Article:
Flat Tire Cafe happened to have a camp member, Athena, who specialized in organizational structure and HR, and knew how to set up entities like the non-profit structure they chose. But even if a camp doesn’t have an expert like Athena, resources for setting up nonprofits are readily available online.
The basic process can be undertaken on your own by using the Secretary of State resources in your local state (or the state you are setting up in) to file the appropriate documents. Samples of bylaws are easy to find online as well, and you can always find an attorney or business setup firm to help for a nominal fee.
Another good place for resources is the IRS’s webpage for social clubs and other non-profit organizational models. Numerous other free resources can be found by searching ‘How to set up a non-profit.’
Going into their second year as a 501(c)7, Athena and her co-leads Stephen “Escape” Fast and Freezer say the non-profit structure has moved their camp culture in a positive direction. Whether other camps choose a formal non-profit structure or stay with more informal systems, Escape recommends basing decisions on the camp and not on yourself.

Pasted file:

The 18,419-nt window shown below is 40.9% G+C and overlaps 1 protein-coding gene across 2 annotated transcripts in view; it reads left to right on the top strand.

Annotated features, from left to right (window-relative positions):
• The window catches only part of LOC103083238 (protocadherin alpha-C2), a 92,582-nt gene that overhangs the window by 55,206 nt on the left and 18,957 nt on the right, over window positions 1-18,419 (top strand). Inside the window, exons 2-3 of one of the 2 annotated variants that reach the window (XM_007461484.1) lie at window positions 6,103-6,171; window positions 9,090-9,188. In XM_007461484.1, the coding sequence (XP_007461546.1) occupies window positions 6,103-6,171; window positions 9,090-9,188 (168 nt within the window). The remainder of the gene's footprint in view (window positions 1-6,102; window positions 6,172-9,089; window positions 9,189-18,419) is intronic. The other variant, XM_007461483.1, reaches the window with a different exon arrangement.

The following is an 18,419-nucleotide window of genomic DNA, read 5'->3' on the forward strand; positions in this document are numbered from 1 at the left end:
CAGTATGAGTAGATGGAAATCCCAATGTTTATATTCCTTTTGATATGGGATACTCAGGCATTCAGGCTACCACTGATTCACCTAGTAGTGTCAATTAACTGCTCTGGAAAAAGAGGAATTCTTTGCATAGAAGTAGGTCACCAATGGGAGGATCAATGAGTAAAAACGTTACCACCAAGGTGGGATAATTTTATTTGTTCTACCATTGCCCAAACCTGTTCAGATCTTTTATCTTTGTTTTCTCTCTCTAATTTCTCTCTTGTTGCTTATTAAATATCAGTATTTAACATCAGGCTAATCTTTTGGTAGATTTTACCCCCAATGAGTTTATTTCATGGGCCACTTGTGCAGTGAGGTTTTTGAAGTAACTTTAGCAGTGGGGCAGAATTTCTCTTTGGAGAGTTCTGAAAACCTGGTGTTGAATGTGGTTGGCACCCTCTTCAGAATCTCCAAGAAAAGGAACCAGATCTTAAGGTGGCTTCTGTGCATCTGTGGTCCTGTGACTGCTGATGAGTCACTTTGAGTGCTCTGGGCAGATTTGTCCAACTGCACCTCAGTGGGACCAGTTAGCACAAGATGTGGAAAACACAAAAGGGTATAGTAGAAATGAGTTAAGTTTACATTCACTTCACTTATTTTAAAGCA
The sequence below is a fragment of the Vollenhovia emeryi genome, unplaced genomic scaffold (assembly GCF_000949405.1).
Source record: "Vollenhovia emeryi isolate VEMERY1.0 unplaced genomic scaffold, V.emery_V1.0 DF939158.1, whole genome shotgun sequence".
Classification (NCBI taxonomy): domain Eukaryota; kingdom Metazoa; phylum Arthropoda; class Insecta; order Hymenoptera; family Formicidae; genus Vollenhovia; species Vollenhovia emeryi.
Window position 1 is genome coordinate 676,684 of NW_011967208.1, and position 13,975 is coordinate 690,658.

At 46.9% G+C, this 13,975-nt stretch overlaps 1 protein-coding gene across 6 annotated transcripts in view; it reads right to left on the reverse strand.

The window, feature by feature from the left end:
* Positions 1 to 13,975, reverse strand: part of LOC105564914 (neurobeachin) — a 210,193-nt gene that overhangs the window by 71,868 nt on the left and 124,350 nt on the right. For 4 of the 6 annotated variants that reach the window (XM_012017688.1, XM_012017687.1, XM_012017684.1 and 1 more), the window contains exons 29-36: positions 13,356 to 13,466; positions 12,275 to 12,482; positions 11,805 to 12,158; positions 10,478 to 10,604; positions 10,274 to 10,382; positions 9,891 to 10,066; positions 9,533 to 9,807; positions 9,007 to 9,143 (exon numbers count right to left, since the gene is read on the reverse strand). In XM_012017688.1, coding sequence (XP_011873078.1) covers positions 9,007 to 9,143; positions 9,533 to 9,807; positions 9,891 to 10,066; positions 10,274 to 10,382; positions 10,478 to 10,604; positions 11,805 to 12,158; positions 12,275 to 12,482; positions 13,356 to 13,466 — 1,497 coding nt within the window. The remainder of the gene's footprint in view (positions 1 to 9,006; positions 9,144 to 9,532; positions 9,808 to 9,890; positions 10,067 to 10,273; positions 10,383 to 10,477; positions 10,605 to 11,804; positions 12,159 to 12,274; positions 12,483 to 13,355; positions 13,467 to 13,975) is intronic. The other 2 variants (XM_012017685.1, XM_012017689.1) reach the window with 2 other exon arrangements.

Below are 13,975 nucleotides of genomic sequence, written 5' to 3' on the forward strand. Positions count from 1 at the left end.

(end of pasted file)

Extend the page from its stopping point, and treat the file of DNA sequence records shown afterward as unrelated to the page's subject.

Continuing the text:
“Don’t make the camp your baby. It’s collaborative, both for all the campers and for Burning Man as a whole. Decisions you make can benefit yourself as well as the camp, but should be for the camp foremost,” Escape says.
*Stories from the City is a project by the Camp Development & Support Team that uses the power of storytelling to support theme camps. We share stories of camps to inspire participation, capture practical methodologies and lessons learned, and document the fascinating community experiments that only can happen at Burning Man. Thank you to Miranda Von Stockhausen, a.k.a Pono, for conducting this interview with Chris “Athena” Fast, Stephen “Escape” Fast, and Will “Freezer” Frazier. If you’re interested in telling your story, email email@example.com.
Top photo: Ra jumping for joy (or maybe from caffeination) in front of Flat Tire Cafe (Photo by Mark Mennie)